“Zooming Forward” with PAL, LAA and DAC

“Zooming Forward” is taking place on Monday, November 9 at 7:30pm!

Greetings DAC Members and Supporters!

This is the first joint meeting between members of the Pleasanton Art League (PAL), Livermore Art Association (LAA) and Dublin Arts Collective (DAC) and we are very excited to be a part of it!

For this and some other local arts news see the Patch article “Creative Pivoting In A Pandemic for Tri-Valley Arts Organizations

We are thankful to KeyPoint Credit Union in Dublin for sponsoring our subscription to Zoom!


Zooming Forward Program:

1. Updates from the PAL President Beth Okurowski , LAA President Clark Streeter and DAC President, Sawsan Wolski.

2. Paint Pleasanton Report by Organizer Lorraine Heath Wells

3. Demo by Meghana Mitragotri (incl. her camera setup for online watercolor classes)

The Zoom link for the meeting will be circulated closer to the event.

Email info@dacarts.org for more info.

DAC Members Participating in EBOS

East Bay Open Studios is a local tradition offering self-guided tours of Artists Studios and Exhibition Spaces. The public can meet the artists, learn techniques, inspirations, and backgrounds of the Artists work from the Artists themselves. Local Artists from Livermore, Dublin, and Pleasanton are participating this year.

Vanessa Thomas, “Butterflies in Poppies,” Digital Watercolor

Vanessa Thomas

Photographer, Digital Media Artist
To see more art by Vanessa Thomas, visit Fables and Flora.

Karen Scott, Handcrafted Paper Beaded Jewelry

Karen Scott

Handcrafted Jewelry

Dennis Baker, “Untitled”, Oil

Dennis Baker

Oil Painter, Mixed Media Artist.

Robert Bennett, “Old Man”, Bronze

Robert Bennett

Sculptor, Painter

Jen Huber, “Sirens”, Acrylic

Jen Huber

Mixed Media Artist
To see more work by Jen Huber, visit her blog, Stories From My Head.

Sarah Wang, “Untitled”, Gouache & Ink

Sarah Wang

Watercolorist, Oil Painter, Mixed Media Artist

Sawsan Wolski, “Warrior 2”, Oil

Sawsan Wolski

Oil Painter, Mixed Media Artist

Lorraine Wells, “Untitled”

Lorraine Wells

Watercolorist

Chandana Srinath, “Prasanta”, Acrylic

Chandana Srinath

Tribal Artist

Andrea McCoy Harvey, Oil Painting

Andrea McCoy Harvey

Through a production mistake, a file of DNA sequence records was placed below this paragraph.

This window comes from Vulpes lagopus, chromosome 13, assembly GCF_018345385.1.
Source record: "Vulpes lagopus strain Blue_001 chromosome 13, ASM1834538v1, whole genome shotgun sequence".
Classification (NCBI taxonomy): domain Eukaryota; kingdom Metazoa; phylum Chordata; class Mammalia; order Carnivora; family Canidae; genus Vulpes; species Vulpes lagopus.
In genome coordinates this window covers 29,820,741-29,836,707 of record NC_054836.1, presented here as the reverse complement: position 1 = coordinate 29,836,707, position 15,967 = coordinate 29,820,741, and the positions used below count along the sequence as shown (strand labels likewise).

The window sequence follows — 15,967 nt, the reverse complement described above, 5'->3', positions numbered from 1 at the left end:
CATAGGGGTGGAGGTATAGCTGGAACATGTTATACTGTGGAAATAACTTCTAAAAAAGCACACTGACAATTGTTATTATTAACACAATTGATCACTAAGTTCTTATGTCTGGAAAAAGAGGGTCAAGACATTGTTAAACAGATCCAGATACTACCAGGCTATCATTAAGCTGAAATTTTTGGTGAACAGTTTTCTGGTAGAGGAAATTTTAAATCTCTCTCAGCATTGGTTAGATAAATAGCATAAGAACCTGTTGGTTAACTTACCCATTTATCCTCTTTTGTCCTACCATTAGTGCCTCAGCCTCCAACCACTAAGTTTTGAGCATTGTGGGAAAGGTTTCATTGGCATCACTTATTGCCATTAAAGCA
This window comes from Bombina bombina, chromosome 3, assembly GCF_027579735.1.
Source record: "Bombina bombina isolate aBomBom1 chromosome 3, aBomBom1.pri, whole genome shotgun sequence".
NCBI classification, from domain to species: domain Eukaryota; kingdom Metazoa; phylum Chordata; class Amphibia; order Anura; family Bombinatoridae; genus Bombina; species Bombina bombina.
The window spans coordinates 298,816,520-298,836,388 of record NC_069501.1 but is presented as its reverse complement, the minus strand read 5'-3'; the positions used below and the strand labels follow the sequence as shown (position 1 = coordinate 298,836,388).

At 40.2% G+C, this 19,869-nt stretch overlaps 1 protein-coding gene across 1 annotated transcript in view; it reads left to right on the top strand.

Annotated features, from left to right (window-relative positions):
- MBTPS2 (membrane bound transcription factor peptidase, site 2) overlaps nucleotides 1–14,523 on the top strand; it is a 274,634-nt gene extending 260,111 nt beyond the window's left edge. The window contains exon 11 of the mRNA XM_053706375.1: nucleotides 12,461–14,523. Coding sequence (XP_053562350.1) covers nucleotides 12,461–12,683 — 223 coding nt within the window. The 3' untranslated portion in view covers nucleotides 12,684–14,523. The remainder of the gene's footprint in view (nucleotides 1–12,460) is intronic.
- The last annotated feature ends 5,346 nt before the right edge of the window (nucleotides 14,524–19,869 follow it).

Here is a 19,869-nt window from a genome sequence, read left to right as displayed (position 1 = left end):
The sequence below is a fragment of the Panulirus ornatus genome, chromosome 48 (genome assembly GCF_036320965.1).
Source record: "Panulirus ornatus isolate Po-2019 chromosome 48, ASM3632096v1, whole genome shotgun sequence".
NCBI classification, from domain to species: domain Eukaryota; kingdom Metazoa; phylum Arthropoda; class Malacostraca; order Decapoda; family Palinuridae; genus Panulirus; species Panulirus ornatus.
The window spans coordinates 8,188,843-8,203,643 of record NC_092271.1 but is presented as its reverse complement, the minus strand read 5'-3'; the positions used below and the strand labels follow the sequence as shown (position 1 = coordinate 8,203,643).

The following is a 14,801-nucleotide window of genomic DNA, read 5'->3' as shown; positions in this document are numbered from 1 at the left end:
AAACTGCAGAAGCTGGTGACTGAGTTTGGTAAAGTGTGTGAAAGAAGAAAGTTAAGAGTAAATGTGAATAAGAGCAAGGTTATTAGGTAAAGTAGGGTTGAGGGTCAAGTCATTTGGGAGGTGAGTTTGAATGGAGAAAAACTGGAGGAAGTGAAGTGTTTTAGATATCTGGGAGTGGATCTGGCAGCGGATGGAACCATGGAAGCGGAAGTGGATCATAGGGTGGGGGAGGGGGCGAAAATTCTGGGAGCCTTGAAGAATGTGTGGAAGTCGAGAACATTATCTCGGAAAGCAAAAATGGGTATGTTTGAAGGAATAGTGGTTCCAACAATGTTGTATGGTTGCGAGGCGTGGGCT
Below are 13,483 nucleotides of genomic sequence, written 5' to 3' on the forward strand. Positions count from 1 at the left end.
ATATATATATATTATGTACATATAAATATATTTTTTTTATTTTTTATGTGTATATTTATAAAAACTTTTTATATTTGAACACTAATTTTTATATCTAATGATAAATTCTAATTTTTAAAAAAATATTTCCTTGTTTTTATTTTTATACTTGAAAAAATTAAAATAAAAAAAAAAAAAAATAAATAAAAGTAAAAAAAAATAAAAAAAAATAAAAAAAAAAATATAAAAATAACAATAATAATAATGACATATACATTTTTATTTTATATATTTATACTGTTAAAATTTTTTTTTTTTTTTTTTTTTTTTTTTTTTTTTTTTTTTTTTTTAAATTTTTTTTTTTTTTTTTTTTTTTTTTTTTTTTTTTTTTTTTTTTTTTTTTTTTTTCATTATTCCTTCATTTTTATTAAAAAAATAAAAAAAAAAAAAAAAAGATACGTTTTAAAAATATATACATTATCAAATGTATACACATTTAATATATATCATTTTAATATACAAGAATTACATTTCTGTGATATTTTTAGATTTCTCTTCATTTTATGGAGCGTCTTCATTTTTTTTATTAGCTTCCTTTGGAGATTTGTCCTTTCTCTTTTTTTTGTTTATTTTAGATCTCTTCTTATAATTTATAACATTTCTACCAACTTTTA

Oil Painter, Mixed Media Artist

An interview with Makenna Toney creator of the “Stop Killing Us” artwork

Dublin High School 2020 Graduate and artist Makenna Toney, created an artwork entitled “Stop Killing Us” in response to the the Black Lives Matter movement.

“Stop Killing Us” painting by Makenna Toney

We approached Makenna about her creative process when painting the piece and these are her responses:

Q. In a time where many have been reflective about what they care about and what they value. What struck you most about the black lives matter movement?

A: As a black women myself I have always felt the pain and injustice embedded in me by my ancestors, so whenever I see injustice against my people regardless of its directed at me or someone else, I feel the hurt and pain of that person. Throughout the movement I’ve realized that I’m not the only person who feels it, and I was blown away by the way that people reacted. I was empowered seeing people from all walks of life get up and stand together to fight the injustice of the systematic oppression of my people.

Q. Describe your thought process when creating your artwork.

A: When creating this piece I wanted people to feel the magnitude of what they were seeing not just in my art but in the world. When making the piece it was a very draining process and I felt as if was putting all the pain of the people into the art, there were times where I wanted to stop because it felt so overwhelming, but that was the point of making this – not everything is rainbows and daisies. When seeing this piece I wanted people to take into account of every aspect of the painting, the size, the colors, the expression, the fact that I couldn’t fit all the names of the people who were wrongfully killed, and its a big painting (5′ by 5′). So when you see the piece I want it to sink in that this isn’t a new issue, and that we are sick and tired of being sick and tired.

Q. How would you expect viewers to respond to the piece?